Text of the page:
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Keep Your Christmas Treats From Turning into Threats

05 January 2016

US - The holiday season brings family gatherings, food, and festivities. But, pet owners should be aware that with the good times come potential dangers for dogs and cats.

Dr Tina Wismer, a veterinarian at the ASPCA Animal Poison Control Center who lectures at the University of Illinois College of Veterinary Medicine in Urbana, says that some of the most life-threatening calls that the poison control center receives around the holidays can be categorized under “grandma’s purse.”

“This is when a pet gets into a purse, which can contain anything from medications to sugarless gum. These are the most difficult cases to treat because of the infinite possibilities of what a purse can contain,” explains Dr Wismer.

She recommends that guests’ purses, luggage, and coats be kept behind closed doors and away from pets to avoid this scenario.

Dr Wismer recommends telling guests the rules for your pet. Pancreatitis, a potentially deadly inflammation of the pancreas, can be caused by animals eating fatty treats or other inappropriate foods, and it happens more frequently during the holidays.

Protect your pet by telling guests not to share table scraps with Bowser or Tabby. Even a small scrap can cause problems when each person at the party hands one out.

Drinks rank high on the list of holiday threats to pets. Alcohol poisoning is very serious, especially for a pet. It takes only a small amount of alcohol to make a dog or cat ill.

“Don’t leave the eggnog unattended,” Dr Wismer warns, “because pets like its sweet taste as much as people do. An animal that has ingested alcohol needs to be seen by a veterinarian for fluid therapy and to be monitored for vomiting.”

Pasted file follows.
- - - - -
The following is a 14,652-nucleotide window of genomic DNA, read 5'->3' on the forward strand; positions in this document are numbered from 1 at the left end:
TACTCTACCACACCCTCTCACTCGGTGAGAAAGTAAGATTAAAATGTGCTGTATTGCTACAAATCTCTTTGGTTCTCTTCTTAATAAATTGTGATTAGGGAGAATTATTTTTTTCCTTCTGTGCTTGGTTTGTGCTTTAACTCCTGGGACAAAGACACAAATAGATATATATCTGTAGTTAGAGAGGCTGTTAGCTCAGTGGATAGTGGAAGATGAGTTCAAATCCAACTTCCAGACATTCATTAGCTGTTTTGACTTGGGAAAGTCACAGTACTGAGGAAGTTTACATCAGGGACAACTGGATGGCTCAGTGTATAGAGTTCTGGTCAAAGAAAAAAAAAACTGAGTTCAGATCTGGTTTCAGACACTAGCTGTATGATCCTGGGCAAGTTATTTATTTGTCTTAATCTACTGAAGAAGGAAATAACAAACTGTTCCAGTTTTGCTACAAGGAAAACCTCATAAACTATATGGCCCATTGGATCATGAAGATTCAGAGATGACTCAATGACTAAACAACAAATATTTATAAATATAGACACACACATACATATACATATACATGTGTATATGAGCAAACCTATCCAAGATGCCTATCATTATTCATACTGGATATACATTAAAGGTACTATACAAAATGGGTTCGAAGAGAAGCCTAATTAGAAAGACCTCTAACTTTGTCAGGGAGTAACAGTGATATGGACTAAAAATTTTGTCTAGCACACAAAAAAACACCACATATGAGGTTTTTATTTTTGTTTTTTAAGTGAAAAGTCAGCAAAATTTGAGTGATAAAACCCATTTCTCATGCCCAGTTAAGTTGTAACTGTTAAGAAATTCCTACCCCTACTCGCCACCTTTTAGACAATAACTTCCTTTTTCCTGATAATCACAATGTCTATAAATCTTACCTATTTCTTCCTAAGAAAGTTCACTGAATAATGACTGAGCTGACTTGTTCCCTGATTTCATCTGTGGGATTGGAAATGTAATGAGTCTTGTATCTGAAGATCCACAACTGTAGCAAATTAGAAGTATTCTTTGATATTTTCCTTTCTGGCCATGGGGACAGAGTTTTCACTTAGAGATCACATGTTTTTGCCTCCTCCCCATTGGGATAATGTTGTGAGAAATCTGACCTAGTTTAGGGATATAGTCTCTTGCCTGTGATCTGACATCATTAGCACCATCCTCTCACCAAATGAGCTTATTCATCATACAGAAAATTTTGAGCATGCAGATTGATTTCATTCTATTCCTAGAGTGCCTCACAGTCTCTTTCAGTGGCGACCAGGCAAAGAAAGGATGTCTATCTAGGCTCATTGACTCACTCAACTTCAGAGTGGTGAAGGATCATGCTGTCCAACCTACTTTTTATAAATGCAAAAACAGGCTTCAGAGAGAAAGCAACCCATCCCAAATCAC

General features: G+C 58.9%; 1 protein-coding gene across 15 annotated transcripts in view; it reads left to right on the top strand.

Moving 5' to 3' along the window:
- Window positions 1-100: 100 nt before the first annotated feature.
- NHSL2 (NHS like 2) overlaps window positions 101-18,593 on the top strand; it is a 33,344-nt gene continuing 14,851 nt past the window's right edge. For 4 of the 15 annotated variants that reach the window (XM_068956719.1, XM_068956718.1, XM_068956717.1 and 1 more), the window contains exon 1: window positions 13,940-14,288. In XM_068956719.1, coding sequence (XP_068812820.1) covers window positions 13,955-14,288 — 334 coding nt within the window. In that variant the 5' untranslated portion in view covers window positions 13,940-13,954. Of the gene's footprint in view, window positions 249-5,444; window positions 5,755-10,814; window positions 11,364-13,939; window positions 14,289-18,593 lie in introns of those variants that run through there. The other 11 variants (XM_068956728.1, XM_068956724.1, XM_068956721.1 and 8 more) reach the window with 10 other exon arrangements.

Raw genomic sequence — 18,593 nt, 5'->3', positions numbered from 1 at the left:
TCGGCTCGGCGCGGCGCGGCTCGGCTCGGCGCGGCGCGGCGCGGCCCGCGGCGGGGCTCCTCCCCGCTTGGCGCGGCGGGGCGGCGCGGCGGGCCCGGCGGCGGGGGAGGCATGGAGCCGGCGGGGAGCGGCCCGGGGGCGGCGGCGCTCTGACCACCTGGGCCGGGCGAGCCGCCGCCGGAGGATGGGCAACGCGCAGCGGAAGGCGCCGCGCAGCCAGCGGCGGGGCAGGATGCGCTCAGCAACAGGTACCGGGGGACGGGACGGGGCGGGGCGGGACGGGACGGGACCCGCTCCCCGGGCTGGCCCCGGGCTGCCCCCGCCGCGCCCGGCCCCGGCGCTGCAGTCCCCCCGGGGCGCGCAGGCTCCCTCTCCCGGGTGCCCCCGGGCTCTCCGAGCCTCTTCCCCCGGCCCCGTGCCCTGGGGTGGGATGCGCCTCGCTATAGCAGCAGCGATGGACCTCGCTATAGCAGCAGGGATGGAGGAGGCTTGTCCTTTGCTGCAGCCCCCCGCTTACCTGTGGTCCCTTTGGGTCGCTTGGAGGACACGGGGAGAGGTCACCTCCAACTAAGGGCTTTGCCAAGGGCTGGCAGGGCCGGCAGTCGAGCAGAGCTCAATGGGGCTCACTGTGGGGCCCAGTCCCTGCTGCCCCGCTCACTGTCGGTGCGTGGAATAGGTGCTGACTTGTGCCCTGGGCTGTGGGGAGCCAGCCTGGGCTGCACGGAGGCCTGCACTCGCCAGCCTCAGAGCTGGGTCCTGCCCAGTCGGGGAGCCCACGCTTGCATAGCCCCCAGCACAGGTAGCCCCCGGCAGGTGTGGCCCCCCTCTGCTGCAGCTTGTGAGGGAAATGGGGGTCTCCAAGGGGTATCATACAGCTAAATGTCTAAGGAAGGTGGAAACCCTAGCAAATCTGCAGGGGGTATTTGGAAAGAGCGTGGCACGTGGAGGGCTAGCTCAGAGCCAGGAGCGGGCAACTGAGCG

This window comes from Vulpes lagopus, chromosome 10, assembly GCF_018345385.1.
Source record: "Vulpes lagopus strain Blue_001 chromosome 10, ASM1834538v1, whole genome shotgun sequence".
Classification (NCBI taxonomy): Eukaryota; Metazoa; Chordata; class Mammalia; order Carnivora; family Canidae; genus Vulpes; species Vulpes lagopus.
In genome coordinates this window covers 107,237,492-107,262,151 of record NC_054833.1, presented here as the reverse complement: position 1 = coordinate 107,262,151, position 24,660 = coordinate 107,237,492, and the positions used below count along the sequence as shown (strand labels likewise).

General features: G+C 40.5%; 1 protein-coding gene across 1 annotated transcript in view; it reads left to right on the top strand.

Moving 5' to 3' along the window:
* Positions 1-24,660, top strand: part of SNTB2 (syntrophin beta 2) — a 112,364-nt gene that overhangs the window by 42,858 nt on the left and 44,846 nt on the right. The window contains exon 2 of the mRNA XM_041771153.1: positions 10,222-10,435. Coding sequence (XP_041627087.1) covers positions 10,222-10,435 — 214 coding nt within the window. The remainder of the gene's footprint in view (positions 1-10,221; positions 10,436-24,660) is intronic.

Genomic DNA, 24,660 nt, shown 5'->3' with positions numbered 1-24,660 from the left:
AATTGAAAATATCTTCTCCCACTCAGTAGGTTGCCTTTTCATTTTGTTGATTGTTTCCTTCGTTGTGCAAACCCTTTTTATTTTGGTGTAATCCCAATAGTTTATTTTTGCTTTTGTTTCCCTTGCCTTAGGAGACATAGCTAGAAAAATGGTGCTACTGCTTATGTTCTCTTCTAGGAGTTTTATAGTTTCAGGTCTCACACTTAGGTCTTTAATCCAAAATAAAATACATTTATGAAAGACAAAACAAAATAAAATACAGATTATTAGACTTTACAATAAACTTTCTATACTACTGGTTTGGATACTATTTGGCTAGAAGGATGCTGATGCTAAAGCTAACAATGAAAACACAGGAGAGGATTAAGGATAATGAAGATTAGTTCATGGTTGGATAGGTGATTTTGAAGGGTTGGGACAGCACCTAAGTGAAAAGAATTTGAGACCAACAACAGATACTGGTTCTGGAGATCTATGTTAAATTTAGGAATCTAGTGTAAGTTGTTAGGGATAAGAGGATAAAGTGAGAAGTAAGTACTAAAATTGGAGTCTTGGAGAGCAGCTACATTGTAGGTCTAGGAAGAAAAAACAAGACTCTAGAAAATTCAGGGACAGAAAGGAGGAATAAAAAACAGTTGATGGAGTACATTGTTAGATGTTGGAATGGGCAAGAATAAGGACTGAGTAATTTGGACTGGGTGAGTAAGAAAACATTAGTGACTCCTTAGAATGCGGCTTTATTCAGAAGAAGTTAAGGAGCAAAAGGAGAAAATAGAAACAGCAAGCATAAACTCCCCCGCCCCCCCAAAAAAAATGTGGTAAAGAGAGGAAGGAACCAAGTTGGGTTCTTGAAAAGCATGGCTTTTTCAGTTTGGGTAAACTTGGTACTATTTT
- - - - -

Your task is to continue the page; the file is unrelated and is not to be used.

Is there chocolate under your tree? If so, move it. A curious pet could unwrap the gift and consume the toxic candy inside. According to Dr Wismer, the holiday season brings an increase in the number of daily calls the poison control center receives regarding chocolate intake in animals.

While you are busy decorating for the holidays, Dr Wismer warns about trimming the tree with tinsel or strings of popcorn. These are especially tempting for cats, who naturally want to play with them. If ingested, these decorations could cause a serious obstruction that requires surgery to correct.

The decorative plants common during the holidays also cause problems for pets if ingested. According to Dr Wismer, mistletoe and holly can cause vomiting.

However, one holiday favorite is less worrisome than you may have heard.

“The toxicity of poinsettias is often exaggerated. Poinsettias are not really going to cause serious problems,” Dr Wismer advises, “but if a pet ingested a large amount of poinsettia leaves, that could lead to an upset stomach and possibly vomiting.”

For help in handling any holiday threats to pets, be sure to contact your local veterinarian.

ThePetSite News Desk

Top image via Shutterstock



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